Why Publications?

Publications are a very powerful system—because authors can write what they want, but editors get to curate what shows up on their publication, giving it a certain quality standard. What's more, authors may like to wirte on a wide variety of topics while publications focus on only a certain subject.

This way, when authors write, they can submit to the appropriate publications. Interested people can follow these publications, and get focused content on that topic, or in that style, or with those standards, or whatever the speciality of that particular publications happens to be.

What I'm trying to get at is this: publications offer a level of curation: one that's decentralised, community-driven, and—most importantly!—not algorithmic. Your posts are curated by humans.

Publications on the Fediverse?

I could go on (maybe I will, in a future post) but let's get on to how publications could be implemented in the Fediverse. This is where things get vague, so I'm just going to be throwing some ideas around. Feel free to discuss them or throw your own in the comments*.

Another disclaimer: I don't know too much about ActivityPub and Write.as, so I'm going to make some assumptions fgrom what I can figure out, which could turn out to be wrong. Take all my assertions with a pinch of salt.

First, let's see how things work right now. Write.as blogs are first-class “Actors” in ActivityPub-speak, basically the same as an account on Pleroma or Mastodon (and, incidentally, like a “channel” in PeerTube). Your user account doesn't appear anywhere except to log in and manage the blogs: as far as the rest of the Fediverse is concerned, it doesn't exist.

We could of course extend this setup on the backstage, by allowing multiple accounts to add to a blog and show their posts under the same ActivityPub enity. But that's probably not the best solution: ideally authors would somehow also be represented in the post.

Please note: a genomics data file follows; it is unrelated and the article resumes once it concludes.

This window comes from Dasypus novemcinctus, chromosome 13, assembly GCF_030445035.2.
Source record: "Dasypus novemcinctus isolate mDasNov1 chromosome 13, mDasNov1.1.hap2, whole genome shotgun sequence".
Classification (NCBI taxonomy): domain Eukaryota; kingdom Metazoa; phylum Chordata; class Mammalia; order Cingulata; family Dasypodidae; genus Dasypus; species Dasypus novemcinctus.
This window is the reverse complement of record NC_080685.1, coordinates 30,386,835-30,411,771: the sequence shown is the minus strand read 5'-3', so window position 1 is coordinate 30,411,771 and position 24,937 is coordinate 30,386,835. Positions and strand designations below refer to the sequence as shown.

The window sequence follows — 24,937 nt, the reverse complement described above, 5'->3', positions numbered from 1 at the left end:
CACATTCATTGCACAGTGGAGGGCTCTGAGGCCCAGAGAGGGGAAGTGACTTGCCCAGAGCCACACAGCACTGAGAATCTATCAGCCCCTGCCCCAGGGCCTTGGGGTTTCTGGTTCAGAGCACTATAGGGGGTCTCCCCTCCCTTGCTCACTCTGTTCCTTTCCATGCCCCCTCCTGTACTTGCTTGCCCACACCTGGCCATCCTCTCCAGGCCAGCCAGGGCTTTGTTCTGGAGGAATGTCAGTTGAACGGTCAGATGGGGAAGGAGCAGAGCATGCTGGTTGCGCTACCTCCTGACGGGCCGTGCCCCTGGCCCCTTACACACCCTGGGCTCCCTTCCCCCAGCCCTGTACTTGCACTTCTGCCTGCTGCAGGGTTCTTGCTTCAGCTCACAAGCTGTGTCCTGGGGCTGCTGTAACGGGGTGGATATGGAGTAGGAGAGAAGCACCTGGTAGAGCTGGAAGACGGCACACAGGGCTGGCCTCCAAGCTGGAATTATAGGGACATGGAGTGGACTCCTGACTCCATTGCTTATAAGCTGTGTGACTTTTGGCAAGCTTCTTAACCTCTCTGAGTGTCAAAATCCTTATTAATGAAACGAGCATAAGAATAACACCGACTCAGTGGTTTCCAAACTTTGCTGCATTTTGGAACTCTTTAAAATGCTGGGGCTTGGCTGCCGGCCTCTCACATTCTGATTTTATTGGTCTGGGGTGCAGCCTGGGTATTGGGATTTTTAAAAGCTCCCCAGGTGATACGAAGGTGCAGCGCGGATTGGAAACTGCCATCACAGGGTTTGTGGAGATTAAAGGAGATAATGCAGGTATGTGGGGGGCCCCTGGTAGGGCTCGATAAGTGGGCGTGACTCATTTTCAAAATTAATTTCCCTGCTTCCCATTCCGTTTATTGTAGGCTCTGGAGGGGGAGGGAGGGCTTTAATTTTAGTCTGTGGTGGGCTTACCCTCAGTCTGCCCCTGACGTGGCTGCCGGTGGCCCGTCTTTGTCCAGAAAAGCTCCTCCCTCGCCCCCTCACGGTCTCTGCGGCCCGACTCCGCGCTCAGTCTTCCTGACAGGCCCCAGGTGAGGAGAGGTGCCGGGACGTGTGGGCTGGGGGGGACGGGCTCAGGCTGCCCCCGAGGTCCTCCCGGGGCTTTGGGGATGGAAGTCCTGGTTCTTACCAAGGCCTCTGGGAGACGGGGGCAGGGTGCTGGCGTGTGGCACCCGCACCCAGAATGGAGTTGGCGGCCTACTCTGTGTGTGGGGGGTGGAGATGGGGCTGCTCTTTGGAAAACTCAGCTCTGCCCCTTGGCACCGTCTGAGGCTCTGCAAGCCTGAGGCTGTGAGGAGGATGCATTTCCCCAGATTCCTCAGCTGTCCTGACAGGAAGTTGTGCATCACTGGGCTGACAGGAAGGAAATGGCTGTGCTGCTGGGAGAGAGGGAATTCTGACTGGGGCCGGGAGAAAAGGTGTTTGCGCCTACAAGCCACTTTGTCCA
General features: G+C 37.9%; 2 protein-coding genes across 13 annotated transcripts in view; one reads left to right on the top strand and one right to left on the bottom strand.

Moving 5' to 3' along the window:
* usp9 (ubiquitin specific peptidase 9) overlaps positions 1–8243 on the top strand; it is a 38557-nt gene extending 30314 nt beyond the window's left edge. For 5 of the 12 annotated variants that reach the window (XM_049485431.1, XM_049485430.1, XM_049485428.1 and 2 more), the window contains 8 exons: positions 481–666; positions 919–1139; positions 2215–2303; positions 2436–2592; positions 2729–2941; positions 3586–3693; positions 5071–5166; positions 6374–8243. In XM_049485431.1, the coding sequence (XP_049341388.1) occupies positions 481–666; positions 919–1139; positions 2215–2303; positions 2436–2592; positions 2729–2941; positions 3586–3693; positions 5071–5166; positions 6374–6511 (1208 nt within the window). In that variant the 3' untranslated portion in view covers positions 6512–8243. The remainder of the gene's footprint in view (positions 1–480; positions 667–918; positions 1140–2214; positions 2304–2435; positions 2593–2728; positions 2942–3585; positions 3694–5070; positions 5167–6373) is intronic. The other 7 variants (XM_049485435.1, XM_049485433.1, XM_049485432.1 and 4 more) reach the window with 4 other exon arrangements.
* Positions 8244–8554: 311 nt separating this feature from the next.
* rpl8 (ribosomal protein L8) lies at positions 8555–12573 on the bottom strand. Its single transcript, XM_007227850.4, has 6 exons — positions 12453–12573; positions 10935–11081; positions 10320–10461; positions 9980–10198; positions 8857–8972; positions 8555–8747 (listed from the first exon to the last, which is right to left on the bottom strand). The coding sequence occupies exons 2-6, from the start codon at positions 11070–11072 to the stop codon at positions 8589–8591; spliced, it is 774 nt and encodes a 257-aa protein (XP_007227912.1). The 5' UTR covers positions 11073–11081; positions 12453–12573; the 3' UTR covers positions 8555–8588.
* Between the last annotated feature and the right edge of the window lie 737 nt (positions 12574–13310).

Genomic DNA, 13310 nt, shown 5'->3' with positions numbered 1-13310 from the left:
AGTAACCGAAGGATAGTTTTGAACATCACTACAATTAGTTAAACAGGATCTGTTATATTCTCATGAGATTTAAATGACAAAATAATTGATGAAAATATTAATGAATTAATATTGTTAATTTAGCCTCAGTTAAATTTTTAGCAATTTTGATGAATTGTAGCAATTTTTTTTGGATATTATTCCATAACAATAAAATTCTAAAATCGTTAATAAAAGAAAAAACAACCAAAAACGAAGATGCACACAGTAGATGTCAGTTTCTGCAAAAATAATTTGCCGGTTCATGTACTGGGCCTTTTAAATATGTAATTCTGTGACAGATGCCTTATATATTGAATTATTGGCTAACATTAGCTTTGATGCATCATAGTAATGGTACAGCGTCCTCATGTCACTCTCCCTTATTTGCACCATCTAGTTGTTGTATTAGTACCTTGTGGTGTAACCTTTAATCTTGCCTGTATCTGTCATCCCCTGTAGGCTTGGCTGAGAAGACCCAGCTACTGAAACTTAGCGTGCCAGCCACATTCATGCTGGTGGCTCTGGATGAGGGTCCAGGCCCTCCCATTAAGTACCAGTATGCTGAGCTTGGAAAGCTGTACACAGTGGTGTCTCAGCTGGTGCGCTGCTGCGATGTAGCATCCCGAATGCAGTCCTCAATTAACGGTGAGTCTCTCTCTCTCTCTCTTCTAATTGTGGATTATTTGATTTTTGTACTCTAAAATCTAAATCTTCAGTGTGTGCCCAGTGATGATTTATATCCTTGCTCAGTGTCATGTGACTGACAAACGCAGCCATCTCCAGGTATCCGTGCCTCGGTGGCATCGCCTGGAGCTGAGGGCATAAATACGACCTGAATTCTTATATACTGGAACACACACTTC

A quick-fix solution may be to let authors link their accounts to (say) Mastodon profiles. Posts under the hypothetical @snipette@medium.com coust start with the note “Written by @badrihippo@fosstodon.org” or whoever the author is, and automatically be boosted by @badrihippo's profile on Mastodon.

Write.as could internally store the author, and externally display it as a note while federating.

The problem is: this gives @snipette too much control over the post. They can modify or even remove the post without notifying the author.

One more solution is to implement the whole publication system on top of the existing setup. This is the best solution I've managed to come up with so far, but also the one that'll take the most work.

Here, publications would be ActivityPub entities too just like normal authors (or rather, blogs). But instead of posting new stuff, they'll just reshare (“boost” in Mastodon-speak) other peoples' posts.

Let's say I (or rather, my blog @badrihippo@write.as) writes a post on Snipette (@snipette@medium.com). ActivityPub-wise, the post would be published by @badrihippo and boosted by @snipette.

This makes sense, in a way, because that's more or less what publications are doing: boosting posts.

On the backend, the publication could be managed by multiple editors—who could accept or reject posts, and, ideally, edit them too. Accepted posts could be listed on the user's profile (i.e. “blog”), but redirect to the publications “boosted” version when clicked on, to retain the publication's theming and formatting.

Doing this cross-server would be harder to set up: maybe a combination of OAuth and custom protocols. I'm especially wondering how cross-instance editing could be handled.

Finally, seeing Write.as as it is now, I'm not sure how the transition to work. Right now, users have “blogs” so if “publications” were added on top, it would add yet another layer and could be confusing.

On the other hand, if blogs were “upgraded” to work like publications, there's the question of users suddenly becoming public-facing—something they may not want to do.

Given that, and the fact that any upgrade could cause inconsistencies when different instances run different versions, I wonder if it'd be better to start a new project from scratch. Of course, that would take a lot of effort too.

Anyway, I've outlined what I could come up with at the moment. Now, it's over to you.

Let me introduce myself. I'm Badri, editor of the Snipette publication on Medium. I'm also there on Mastodon, @badrihippo@fosstodon.org. So, let me give you my background on those two subjects of interest: Medium, and the Fediverse.


I liked Medium's minimalist style, its vision for an alternative to ad-based publishing, and, most of all, the ability for people to run their own Publications, where they edit and curate the work of other authors for display on their site.